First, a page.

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Insulin syringes Question?

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#1 alleyyooper OFFLINE  

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Posted June 24, 2015 - 07:29 AM

Started out with a pen for the insulin shots I had to give my self. Those little needles I didn't feel was a problem so just threw them in the trash.
Been having to use syringes for a few years now since my old company went bankrupt and lost my good health care program , didn't feel right putting them in the trash so just boxed them up and labeled as used and took them in every time I had to see the doctor and the Nurse took care of them. Now I only see the doctor once a year and most time the consult on how my readings are going is a Phone consult with the nurse who reviews my reading I send by E mail.
So now I have a good stock pile of used syringes, from the twice a day injections. What should I do with them , not worry about the hasmat problem and just put them in the trash or some thing else?


:D   Al

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#2 hamman OFFLINE  


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Posted June 24, 2015 - 08:24 AM

We have dealt with this for the last 10 years. My wife is diabetic and uses at least two syringes a day. Our question was to the Dr. first, can we bring these to you for disposal? " No if you use them at home you have to dispose of them properly" ! To the pharmacist, same question - put them in a box and tape them up and dispose of them in the trash or landfill ! 
 Now my wife and I come from a Law Enforcement, Fire, EMS background and have a hard time beieving this. So we went further , to the state, same question - dispose of them in responsible manner. ????? As EMTs and firefighters we were taught to dispose of " Sharps" in a sharps container and take them to the hospital to be disposed of. The hospital will not take them. SO we are at that point where the wife used a plastic detergent container wit a cap or a metal coffee container with a cap to put them in and then dispose of them in the trash. Not a very good thing for the environment as far as I am concerned. Hope you can figure out what to do with them. I've just recently seen progress in the area of unused prescription drugs where they are collected at some local pharmacies and police and sheriffs departments. Hopefully the medical profession and the and their suppliers along with the states will do the right thing and start collection points to dispose of these properly. I would rather see them incinerated to completely do away with them but that is also a no no.  Good luck.                                Roger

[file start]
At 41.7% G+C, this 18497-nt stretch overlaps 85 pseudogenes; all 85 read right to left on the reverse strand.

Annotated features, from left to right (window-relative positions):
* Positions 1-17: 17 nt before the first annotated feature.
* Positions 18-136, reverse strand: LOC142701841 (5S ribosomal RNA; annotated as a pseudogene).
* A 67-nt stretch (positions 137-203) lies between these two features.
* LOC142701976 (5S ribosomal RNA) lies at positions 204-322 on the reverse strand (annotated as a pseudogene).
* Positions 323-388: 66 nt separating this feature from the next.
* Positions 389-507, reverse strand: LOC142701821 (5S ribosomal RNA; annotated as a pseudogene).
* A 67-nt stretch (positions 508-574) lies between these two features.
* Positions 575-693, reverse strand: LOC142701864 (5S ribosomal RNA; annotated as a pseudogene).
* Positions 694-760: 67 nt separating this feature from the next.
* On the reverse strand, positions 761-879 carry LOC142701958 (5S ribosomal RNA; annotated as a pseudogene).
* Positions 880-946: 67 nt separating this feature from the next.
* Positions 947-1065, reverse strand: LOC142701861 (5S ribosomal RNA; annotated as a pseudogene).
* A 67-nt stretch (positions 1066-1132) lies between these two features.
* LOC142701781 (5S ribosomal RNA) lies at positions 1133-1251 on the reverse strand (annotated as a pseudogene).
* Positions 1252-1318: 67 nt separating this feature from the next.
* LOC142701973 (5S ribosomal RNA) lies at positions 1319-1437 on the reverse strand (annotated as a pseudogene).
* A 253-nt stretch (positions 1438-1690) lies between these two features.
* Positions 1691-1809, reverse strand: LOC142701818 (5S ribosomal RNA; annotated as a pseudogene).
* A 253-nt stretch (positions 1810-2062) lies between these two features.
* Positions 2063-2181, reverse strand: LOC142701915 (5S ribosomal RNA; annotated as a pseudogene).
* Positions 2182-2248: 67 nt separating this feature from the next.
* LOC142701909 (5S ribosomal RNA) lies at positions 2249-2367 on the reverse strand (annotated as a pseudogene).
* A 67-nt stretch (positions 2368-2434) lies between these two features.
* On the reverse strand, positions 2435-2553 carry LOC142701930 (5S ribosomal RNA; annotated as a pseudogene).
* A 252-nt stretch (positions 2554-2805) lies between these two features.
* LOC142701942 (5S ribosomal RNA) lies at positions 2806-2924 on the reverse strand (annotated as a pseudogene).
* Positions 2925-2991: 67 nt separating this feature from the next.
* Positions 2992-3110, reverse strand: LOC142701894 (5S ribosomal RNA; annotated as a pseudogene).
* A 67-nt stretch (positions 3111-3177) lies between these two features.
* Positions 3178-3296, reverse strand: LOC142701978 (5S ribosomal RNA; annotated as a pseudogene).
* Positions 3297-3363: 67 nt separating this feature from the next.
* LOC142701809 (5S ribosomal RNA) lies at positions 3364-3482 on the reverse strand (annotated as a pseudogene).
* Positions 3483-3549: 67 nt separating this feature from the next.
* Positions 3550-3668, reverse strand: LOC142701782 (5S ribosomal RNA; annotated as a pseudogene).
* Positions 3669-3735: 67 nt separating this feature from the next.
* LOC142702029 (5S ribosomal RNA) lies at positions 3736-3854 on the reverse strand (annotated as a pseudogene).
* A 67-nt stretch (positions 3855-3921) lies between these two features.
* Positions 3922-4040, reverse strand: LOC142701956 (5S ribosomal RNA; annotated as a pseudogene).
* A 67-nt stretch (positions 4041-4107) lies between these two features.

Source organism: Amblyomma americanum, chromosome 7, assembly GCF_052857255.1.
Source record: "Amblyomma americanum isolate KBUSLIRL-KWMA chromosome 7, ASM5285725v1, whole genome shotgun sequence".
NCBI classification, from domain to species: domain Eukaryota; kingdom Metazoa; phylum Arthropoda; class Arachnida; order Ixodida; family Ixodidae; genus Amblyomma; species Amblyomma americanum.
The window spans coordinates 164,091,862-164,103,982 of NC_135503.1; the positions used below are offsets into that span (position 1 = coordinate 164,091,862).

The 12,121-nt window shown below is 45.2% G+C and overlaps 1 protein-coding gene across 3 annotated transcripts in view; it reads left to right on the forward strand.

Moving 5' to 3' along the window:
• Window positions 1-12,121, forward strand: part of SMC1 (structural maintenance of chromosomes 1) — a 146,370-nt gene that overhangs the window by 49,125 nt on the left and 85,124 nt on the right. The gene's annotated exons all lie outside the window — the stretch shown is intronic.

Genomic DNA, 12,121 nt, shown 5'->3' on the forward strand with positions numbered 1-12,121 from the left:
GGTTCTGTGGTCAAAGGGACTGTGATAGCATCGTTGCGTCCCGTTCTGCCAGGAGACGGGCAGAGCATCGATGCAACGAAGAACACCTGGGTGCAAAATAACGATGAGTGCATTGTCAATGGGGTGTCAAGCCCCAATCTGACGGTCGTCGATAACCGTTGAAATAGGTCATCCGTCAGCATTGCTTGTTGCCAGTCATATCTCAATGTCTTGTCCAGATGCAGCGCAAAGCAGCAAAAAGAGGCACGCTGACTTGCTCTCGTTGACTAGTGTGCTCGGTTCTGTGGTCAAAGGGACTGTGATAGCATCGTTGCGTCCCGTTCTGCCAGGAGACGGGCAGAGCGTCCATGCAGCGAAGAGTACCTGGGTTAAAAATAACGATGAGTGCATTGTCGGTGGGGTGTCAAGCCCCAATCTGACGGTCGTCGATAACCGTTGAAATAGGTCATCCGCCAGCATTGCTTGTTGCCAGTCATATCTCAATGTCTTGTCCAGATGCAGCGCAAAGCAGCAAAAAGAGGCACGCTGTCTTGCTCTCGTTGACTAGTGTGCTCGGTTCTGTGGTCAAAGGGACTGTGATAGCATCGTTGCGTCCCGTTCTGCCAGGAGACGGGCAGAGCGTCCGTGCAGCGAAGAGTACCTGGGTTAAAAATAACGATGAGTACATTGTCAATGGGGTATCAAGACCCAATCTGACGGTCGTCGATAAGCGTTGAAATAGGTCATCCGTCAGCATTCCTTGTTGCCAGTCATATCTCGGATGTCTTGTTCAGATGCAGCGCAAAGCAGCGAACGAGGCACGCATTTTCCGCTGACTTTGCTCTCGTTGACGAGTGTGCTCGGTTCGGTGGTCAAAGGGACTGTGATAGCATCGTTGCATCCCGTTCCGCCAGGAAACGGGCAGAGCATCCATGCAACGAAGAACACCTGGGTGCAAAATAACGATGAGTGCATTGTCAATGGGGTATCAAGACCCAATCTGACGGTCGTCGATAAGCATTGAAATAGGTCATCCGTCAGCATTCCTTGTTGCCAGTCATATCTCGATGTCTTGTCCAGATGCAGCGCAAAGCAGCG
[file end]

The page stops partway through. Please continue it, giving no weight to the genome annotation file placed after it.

#3 Nxt2doc OFFLINE  

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Posted June 24, 2015 - 10:00 AM

You might try your local health department or depending on the size of your community your local EMS station. I know we have taken care of disposing sharps for diabetics before, but we are a small community and things seem to work easier here. The plastic bottle is a great idea even a 2 liter would work well.  

#4 Bolens800uk OFFLINE  

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Posted June 24, 2015 - 11:11 AM

My mother is diabetic injecting 4 times a year. Over here in the UK, the NHS (the National Health Service) provides a sharp bin for dispensed needles and these can be taken to the local GP/ medical centre for safe disposal. Alternatively, when my mum have her twice yearly inspection at the hospital she take the container with her and they usually give her a replacement. I suspect these are destroyed in the incinerator.

However, the GPs/medical centres are run as businesses and any wastage have to be paid for.

#5 Bud W OFFLINE  

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Posted June 24, 2015 - 11:20 AM

I have MS and inject 3 times a week. They told me to put the syringes in the sharps container and duct tape it shut when its full and just dispose in the trash.

#6 olcowhand OFFLINE  


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Posted June 24, 2015 - 03:07 PM

With all my cattle syringes & needles, I pull off the needles, then pull the plunger out  place the needle inside syringe, sharp end up, then push plunger down tight into the needle, then toss into the dumpster.  On insulin needles I don't know that they're made where you can do this or not.

  There are mailable services where you pay for whatever size sharps container you want, and simply mail it back to them for incineration when full.